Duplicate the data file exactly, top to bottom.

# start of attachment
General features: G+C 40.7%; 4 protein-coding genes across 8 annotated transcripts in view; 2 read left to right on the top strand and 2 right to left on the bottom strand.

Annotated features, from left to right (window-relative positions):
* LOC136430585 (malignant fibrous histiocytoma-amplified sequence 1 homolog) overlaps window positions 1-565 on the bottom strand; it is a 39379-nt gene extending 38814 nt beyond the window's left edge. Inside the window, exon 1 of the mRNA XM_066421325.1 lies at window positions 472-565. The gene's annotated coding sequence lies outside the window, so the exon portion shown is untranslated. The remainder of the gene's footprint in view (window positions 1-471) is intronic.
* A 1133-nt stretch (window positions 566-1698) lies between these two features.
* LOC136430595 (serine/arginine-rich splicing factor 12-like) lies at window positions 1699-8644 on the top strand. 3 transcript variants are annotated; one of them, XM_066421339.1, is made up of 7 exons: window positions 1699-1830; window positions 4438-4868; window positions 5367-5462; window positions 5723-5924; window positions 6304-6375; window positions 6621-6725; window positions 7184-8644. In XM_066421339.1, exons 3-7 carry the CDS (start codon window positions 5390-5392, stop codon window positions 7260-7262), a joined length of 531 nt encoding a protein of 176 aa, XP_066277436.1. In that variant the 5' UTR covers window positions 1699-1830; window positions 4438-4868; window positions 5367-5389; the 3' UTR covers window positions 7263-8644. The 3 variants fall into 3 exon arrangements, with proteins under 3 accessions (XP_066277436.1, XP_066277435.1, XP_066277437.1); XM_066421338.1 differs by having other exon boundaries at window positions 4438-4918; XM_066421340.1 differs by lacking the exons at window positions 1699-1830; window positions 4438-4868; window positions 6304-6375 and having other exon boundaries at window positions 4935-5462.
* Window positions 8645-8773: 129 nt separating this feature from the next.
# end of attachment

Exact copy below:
General features: G+C 40.7%; 4 protein-coding genes across 8 annotated transcripts in view; 2 read left to right on the top strand and 2 right to left on the bottom strand.

Annotated features, from left to right (window-relative positions):
* LOC136430585 (malignant fibrous histiocytoma-amplified sequence 1 homolog) overlaps window positions 1-565 on the bottom strand; it is a 39379-nt gene extending 38814 nt beyond the window's left edge. Inside the window, exon 1 of the mRNA XM_066421325.1 lies at window positions 472-565. The gene's annotated coding sequence lies outside the window, so the exon portion shown is untranslated. The remainder of the gene's footprint in view (window positions 1-471) is intronic.
* A 1133-nt stretch (window positions 566-1698) lies between these two features.
* LOC136430595 (serine/arginine-rich splicing factor 12-like) lies at window positions 1699-8644 on the top strand. 3 transcript variants are annotated; one of them, XM_066421339.1, is made up of 7 exons: window positions 1699-1830; window positions 4438-4868; window positions 5367-5462; window positions 5723-5924; window positions 6304-6375; window positions 6621-6725; window positions 7184-8644. In XM_066421339.1, exons 3-7 carry the CDS (start codon window positions 5390-5392, stop codon window positions 7260-7262), a joined length of 531 nt encoding a protein of 176 aa, XP_066277436.1. In that variant the 5' UTR covers window positions 1699-1830; window positions 4438-4868; window positions 5367-5389; the 3' UTR covers window positions 7263-8644. The 3 variants fall into 3 exon arrangements, with proteins under 3 accessions (XP_066277436.1, XP_066277435.1, XP_066277437.1); XM_066421338.1 differs by having other exon boundaries at window positions 4438-4918; XM_066421340.1 differs by lacking the exons at window positions 1699-1830; window positions 4438-4868; window positions 6304-6375 and having other exon boundaries at window positions 4935-5462.
* Window positions 8645-8773: 129 nt separating this feature from the next.